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Noir Fiction and Film: Diversions and Misdirections by Lee Clark Mitchell (2022)

With some interesting observations and a huge collection of data about genres in the book under discussion here, there are some good and fresh points concerning style, method and procedure, even when hard-boiled fiction and films noir are reduced to their most basic configurations. Naturally, there are variations of the stereotypes, and with regard to […]

The History and Politics of Star Wars. Death Stars and Democracy by Chris Kempshall (2022)

As the most successful movie franchise in history, Star Wars has generated millions of fans worldwide, not to mention the billions of dollar revenue it created already. Soon after the first movie release, critics and academics began their study of the background, intentions and inspirations of the saga. This project until today remains mostly incomplete, […]

Dangerous Visions and New Worlds: Radical Science Fiction, 1950–1985 by Andrew Nette and Iain McInty

Kicking off roughly in the early 1950s, British and American science fiction authors of the new breed, labeled New Wave later, brought massive changes to the genre and changed the way the future of mankind was perceived. They spoke for a growing readership that was hungry for new visions and speculative prospects, now being prepared […]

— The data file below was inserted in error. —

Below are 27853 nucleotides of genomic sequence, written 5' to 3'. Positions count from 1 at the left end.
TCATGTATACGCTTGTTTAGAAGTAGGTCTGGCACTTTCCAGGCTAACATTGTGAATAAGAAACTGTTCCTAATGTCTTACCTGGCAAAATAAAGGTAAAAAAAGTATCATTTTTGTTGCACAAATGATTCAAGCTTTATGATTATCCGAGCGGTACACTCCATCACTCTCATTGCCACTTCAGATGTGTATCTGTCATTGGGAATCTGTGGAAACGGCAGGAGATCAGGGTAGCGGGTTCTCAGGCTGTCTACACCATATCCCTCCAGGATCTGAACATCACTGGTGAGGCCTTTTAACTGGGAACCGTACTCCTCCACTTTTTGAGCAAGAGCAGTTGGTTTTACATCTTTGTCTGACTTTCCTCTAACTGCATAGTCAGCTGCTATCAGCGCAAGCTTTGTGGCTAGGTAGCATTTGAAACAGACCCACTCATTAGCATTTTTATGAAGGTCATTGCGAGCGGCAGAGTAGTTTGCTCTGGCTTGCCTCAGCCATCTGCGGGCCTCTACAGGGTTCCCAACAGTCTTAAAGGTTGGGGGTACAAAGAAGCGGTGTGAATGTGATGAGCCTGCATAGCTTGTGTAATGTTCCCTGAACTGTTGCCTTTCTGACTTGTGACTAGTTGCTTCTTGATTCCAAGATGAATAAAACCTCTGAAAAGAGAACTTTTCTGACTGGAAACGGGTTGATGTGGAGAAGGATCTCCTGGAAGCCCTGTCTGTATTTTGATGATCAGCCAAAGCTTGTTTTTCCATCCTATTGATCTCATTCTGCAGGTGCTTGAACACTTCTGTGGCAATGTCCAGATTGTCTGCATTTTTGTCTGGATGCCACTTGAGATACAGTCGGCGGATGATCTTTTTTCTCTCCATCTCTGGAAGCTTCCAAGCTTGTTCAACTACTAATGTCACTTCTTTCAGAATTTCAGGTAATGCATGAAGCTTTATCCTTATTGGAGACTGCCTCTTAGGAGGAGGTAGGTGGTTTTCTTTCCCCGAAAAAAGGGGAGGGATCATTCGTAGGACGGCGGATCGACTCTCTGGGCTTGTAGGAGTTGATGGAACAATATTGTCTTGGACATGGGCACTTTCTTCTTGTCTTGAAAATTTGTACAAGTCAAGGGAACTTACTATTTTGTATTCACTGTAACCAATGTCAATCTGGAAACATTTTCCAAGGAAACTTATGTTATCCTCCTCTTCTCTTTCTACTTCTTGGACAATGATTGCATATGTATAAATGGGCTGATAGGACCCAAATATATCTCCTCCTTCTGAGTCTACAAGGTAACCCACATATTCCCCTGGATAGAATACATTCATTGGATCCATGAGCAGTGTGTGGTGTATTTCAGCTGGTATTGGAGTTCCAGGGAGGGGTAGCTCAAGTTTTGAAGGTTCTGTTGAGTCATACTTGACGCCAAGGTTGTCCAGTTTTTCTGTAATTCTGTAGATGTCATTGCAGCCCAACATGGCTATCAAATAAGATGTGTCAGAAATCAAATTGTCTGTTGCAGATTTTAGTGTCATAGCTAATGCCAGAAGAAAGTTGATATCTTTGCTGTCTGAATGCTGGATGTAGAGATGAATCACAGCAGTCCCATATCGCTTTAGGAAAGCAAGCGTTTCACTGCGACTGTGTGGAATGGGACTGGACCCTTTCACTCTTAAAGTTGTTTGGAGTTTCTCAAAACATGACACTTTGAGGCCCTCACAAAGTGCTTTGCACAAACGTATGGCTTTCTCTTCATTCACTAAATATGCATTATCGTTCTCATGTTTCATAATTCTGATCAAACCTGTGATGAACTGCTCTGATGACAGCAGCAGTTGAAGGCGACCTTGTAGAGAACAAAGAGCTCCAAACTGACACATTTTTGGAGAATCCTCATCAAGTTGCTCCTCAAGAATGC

Toys in the Age of Wonder: Science Fiction, Society and the Symbolism of Play by Mark Rich (2020)

As it happened so often before, fiction by authors of early wonder and adventure tales, such as H. G. Wells, Jules Verne, Edgar Allan Poe, William Rice Burroughs, and others, provided man (and particularly children and youngsters) with hopes and fantasies about machines that featured technology not yet been invented to dream a while. As […]

Deconstructing Dr. Strangelove: The Secret History of Nuclear War Films by Sean M. Maloney (2020)

The Cold War, with all of its threats and visions of mass destruction and apocalyptic scenarios appears far away these days. However, when the menace of nuclear weapons that possibly would be fired if wrong decisions were made by a few incompetent men in the military back in the 1960s, stories, novels and mostly movies […]

The Modern Myths: Adventures in the Machinery of the Popular Imagination by Philip Ball (2021)

The days when (ancient) myths – be they Greek, Nordic or from whatever region – were rather important to man as they served as guidelines and offered counsel are long gone; or so it seems. Because popular culture has created books, tales and stories that are inhabited by artificial men, werewolves, vampires, ghost hunters or […]

Projections of Passing: Postwar Anxieties and Hollywood Films, 1947-1960 by N. Megan Kelley (2021)

The debatable term of “passing,” initially used to describe a basically 19th and 20th century strategy of African-Americans to pass for white (and avoid Jim Crow laws, absurd segregationist rules and social exclusion), in the mid- 1950s took on other forms and meanings. Actually, then it depicted new ways of passing/acting out or incorporating somebody […]

Excavating Indiana Jones. Essays on the Films and Franchise by Randy Laist (ed.) (2021)

The stories of the fictional archaeologist and adventurer Dr. Henry Walton Jones Jr. drew millions to the movie theaters, as his tales, for one reason or another, satisfied a number of interests altogether. Such as 1930s style heroic high-paced action, stereotypical enemies, mysterious riddles, occult worship, exotic settings, and the unique chance to witness the […]